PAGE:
I've been following this millionaire's shortbread recipe to make as a Christmas gift.
In the second stage, the caramel recipe uses condensed milk and golden syrup instead of sugar and cream.
For the topping
1 x 379g can condensed milk
100g/3½oz golden syrup
For the topping, heat the butter, condensed milk and golden syrup in a saucepan, stirring occasionally until the butter is melted and the mixture is smooth.
Increase the heat and bring the mixture to the boil, stirring frequently. The caramel will thicken and turn golden-brown. Set aside to cool slightly, then pour over the cooled shortbread. Allow to cool completely.
I've looked around at other recipes and it seems like the majority of them use this method. I suspect it's because this is more error-proof and beginner friendly. Using a sugar syrup that is already liquid means that it's not going to be as prone to crystallise, and it probably won't need to be cooked as long (or monitored as closely as usual candy making).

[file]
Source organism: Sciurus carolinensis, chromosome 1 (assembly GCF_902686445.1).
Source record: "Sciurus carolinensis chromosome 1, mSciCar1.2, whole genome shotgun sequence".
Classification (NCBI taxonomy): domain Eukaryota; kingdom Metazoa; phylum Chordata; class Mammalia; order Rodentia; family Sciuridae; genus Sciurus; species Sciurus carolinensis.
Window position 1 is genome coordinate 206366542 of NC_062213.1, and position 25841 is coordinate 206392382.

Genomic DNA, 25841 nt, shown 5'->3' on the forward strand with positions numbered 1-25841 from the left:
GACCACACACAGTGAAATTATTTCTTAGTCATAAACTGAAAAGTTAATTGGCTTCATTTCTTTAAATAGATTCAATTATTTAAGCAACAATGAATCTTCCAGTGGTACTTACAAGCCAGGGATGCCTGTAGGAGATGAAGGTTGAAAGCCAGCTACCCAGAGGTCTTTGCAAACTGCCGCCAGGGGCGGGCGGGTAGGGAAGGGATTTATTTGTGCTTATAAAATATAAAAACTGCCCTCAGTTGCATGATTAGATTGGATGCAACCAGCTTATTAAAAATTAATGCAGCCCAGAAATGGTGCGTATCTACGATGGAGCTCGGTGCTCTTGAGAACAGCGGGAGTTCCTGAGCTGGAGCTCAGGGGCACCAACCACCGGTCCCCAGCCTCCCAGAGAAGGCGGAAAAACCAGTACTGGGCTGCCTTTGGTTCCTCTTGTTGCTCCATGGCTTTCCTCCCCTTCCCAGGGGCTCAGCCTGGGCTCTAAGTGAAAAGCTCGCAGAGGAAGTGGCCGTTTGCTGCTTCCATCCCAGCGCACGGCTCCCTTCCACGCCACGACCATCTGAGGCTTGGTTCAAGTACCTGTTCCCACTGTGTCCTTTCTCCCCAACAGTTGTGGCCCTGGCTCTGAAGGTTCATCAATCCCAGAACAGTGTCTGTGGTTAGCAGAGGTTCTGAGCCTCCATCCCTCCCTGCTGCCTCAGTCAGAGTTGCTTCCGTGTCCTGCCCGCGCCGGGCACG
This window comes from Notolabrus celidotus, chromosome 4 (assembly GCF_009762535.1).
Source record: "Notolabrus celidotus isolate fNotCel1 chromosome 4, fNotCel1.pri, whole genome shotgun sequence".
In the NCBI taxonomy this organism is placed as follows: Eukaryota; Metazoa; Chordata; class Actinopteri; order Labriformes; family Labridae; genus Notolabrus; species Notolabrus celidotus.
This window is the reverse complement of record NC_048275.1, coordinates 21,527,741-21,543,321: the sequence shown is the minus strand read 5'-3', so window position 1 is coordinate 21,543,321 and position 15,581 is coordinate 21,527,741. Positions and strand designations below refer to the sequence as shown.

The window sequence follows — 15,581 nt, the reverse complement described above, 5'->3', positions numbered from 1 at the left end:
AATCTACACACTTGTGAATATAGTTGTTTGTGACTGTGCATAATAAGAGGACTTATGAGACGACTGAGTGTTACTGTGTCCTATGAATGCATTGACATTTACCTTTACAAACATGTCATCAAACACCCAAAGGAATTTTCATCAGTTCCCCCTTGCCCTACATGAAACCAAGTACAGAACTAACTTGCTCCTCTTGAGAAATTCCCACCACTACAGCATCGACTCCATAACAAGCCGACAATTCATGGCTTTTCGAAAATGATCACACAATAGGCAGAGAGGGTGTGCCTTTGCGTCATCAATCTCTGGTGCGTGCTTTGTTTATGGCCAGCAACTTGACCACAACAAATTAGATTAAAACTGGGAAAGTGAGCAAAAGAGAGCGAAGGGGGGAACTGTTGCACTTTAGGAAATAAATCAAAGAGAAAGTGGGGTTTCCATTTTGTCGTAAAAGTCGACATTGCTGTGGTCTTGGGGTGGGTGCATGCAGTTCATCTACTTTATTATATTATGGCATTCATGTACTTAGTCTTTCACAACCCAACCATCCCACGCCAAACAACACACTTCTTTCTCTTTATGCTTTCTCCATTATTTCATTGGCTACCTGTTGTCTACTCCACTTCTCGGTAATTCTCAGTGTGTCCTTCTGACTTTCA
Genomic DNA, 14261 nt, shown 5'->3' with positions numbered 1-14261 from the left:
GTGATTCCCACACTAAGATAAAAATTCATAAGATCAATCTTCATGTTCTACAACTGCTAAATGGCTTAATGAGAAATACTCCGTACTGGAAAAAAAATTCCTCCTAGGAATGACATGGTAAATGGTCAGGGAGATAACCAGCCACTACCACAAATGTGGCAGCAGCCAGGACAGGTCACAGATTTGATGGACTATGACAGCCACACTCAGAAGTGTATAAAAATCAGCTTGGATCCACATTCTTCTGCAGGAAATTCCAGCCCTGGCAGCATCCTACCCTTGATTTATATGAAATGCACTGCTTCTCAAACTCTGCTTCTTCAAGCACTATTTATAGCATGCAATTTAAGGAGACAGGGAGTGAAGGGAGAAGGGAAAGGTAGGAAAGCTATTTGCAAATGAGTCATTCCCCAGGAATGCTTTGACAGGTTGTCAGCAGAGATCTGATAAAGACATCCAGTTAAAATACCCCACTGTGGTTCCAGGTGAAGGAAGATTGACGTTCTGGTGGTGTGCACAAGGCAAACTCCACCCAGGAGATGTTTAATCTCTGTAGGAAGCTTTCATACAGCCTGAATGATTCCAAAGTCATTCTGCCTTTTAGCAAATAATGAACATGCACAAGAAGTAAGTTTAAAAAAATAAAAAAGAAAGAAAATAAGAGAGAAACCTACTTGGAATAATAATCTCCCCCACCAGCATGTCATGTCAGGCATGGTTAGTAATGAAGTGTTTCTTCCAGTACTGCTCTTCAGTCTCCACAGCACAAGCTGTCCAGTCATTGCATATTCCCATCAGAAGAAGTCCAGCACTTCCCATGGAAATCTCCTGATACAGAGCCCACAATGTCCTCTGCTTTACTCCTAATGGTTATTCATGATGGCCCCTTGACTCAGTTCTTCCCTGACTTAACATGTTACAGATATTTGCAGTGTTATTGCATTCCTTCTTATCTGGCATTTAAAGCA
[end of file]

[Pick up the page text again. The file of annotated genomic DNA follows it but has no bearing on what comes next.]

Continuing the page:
I'm quite comfortable making caramel the "usual" way with butter/sugar/cream. I usually make a "wet" caramel with water. I'd like to know if I can make it this way instead. My concerns are as follows:
- Not getting the temperature/consistency correct (I'm not 100% sure which stage to aim for. Soft ball I think?)
- Crystallising. I'm thinking about adding in glucose syrup as a stabiliser but I'd be concerned about crystallisation in any case.
- Perhaps there's a reason why golden syrup/condensed milk are used here that I don't know about.
So in summary, how do I go about switching out this stage of the recipe for a more traditional method? Is there an advantage to following the recipe as is, or is it safe for me to switch out as a confident caramel maker?